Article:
Rest and Rotation

Like the horses that graze on the  pasture, pastures need rest too! Resting pastures allows plants to replenish  food reserves. Without a break from the stresses from hooves and teeth, forages  will not be able to reestablish new growth. This will have a negative impact  down the line as overstressed plants can have a poor response to water and  fertilization.

Recovery time for pastures can range  from 10 to 60 days depending on the season. In the spring when cold season  grasses are prospering the rest period will be shorter. However during the  warmer months when plant growth is slow, rest periods will be between 30 to 60  days. 

 In a perfect world, you would have  several fields available at your disposal to graze amongst. By implementing  rotational grazing you split a large pasture into several smaller fenced  paddocks. Once your horses eat half of  the grass that had grown prior to grazing you can rest the grass and allow the  plants to regrow. Rotation helps prevent overgrazing of pastures. Once you  remove horses from the pasture mow the area to clip to a uniform 4 to 6 inches.  Mowing prior to seed heads emerging will encourage the plants to produce higher  leafy vegetation.

 Portable electric fence tape works  perfectly in a rotation system as it give you an inexpensive way to create  temporary paddocks in a larger pasture. When it is time to rotate the horses, you can  simply move the fencing to the next area.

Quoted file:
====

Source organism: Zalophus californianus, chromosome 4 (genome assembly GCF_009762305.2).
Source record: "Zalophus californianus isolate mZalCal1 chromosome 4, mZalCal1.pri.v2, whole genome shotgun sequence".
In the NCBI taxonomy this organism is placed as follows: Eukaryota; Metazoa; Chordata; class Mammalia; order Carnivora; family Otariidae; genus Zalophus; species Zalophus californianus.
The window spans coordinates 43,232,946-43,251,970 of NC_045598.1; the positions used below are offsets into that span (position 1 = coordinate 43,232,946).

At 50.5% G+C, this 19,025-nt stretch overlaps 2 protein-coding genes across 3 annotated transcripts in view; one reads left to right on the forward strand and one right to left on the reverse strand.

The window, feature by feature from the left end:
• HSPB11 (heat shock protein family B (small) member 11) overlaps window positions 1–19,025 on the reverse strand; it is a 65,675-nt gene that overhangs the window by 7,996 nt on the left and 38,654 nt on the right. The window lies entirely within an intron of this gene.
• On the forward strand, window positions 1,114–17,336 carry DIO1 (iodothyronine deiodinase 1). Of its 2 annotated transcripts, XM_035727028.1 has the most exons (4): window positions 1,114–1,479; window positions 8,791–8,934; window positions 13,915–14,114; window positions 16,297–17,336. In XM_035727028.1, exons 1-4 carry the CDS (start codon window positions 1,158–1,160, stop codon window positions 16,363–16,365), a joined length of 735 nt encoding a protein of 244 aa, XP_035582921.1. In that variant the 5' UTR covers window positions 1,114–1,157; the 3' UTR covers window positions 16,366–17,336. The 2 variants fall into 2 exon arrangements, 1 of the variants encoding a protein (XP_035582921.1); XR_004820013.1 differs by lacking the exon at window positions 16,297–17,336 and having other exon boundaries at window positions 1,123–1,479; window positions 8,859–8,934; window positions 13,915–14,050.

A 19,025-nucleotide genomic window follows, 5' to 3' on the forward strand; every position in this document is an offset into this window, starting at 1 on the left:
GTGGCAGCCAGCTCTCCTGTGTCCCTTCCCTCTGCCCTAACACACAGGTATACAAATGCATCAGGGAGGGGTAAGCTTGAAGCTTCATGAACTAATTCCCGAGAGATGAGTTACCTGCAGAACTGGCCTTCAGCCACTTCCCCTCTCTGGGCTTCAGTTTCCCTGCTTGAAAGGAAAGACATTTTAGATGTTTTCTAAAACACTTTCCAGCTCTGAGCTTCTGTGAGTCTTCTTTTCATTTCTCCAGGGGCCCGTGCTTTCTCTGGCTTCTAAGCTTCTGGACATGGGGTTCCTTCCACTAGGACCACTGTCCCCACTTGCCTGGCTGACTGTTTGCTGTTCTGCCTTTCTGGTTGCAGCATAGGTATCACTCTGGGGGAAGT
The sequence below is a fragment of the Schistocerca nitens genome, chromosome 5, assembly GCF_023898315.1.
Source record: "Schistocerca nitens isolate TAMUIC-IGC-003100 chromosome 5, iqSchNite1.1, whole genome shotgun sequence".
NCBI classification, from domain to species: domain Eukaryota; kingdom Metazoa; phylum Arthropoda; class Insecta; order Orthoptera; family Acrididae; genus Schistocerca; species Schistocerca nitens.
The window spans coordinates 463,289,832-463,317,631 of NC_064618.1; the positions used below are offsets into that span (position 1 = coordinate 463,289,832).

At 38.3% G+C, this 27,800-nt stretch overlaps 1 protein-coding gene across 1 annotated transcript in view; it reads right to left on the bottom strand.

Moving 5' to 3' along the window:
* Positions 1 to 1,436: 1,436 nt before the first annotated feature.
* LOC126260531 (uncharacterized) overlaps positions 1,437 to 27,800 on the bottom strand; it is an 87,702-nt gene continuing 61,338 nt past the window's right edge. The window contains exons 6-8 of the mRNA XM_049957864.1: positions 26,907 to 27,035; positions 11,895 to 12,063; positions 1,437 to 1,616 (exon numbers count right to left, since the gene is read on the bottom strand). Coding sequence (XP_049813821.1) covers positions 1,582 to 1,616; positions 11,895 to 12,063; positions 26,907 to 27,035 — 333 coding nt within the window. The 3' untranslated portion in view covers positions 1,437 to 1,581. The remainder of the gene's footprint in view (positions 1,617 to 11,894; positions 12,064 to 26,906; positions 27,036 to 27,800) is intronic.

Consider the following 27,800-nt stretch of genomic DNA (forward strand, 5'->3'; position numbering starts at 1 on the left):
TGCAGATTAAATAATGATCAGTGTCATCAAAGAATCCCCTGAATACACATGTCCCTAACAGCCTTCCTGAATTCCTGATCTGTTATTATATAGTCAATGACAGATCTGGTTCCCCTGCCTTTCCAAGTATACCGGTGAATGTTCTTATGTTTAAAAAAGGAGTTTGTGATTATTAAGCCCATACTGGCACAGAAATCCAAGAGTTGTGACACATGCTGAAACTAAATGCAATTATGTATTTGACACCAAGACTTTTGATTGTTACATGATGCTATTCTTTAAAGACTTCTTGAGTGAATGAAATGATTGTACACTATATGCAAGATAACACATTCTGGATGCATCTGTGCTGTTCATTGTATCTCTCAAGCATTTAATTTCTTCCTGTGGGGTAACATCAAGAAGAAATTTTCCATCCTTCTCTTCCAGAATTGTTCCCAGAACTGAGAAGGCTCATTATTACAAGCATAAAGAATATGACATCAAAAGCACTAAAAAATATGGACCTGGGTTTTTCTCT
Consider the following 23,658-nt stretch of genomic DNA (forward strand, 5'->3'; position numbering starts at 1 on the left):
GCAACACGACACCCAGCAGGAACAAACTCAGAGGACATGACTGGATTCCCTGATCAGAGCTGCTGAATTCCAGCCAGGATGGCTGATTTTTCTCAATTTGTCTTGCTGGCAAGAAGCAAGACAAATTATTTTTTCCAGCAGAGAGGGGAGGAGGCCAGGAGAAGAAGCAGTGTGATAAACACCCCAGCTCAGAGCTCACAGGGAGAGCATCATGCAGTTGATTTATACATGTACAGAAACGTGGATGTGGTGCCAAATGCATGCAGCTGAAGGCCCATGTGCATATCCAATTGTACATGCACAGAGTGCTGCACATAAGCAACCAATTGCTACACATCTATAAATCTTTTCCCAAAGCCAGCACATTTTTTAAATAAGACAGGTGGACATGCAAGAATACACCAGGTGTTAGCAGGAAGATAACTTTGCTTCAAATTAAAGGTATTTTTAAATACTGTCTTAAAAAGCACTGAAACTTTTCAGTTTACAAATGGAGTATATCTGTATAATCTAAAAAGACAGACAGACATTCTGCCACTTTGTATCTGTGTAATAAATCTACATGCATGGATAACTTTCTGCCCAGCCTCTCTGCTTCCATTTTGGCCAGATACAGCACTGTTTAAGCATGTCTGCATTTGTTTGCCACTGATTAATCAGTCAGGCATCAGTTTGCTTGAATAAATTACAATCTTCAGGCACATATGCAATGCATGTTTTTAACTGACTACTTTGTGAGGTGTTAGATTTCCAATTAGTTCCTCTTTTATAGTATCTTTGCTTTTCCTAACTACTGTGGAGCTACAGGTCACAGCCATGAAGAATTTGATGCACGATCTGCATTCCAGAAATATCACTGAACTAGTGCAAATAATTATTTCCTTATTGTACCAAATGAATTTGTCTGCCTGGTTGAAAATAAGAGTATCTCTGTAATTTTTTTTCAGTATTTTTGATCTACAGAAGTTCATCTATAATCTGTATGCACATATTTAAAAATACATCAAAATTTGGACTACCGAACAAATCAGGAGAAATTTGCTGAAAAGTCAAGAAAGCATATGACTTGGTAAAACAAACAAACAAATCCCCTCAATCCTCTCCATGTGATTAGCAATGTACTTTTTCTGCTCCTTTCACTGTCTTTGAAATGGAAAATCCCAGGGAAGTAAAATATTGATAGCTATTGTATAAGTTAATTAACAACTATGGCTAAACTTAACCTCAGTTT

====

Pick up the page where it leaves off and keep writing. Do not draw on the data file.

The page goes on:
Limit Your Grazing

As farm land continues to be  developed horse owners have to do more with less land. Gone are the days of  hundred acre farms. The rule of thumb has been one horse to every two to three  acres, however if you don't have the luxury of that much land you can still  have a healthy pasture. 

 Through a limited grazing program  and rotation, your pasture can still thrive. This way you can divide up the  total number of horses on the pasture at any given time and avoid overstocking  your pastures. Regardless of the amount of land you have the "rules" remain the  same, "eat half, keep half".

Create a Sacrifice Lot

One of the best ways to protect your  pastures from extra wear and tear is to create a sacrifice lot. A small  enclosure such as a corral, pen or bluestone paddock can all serve as a  sacrifice lot. Sacrifice lots give horse owners more flexibility in turnout and  pasture management.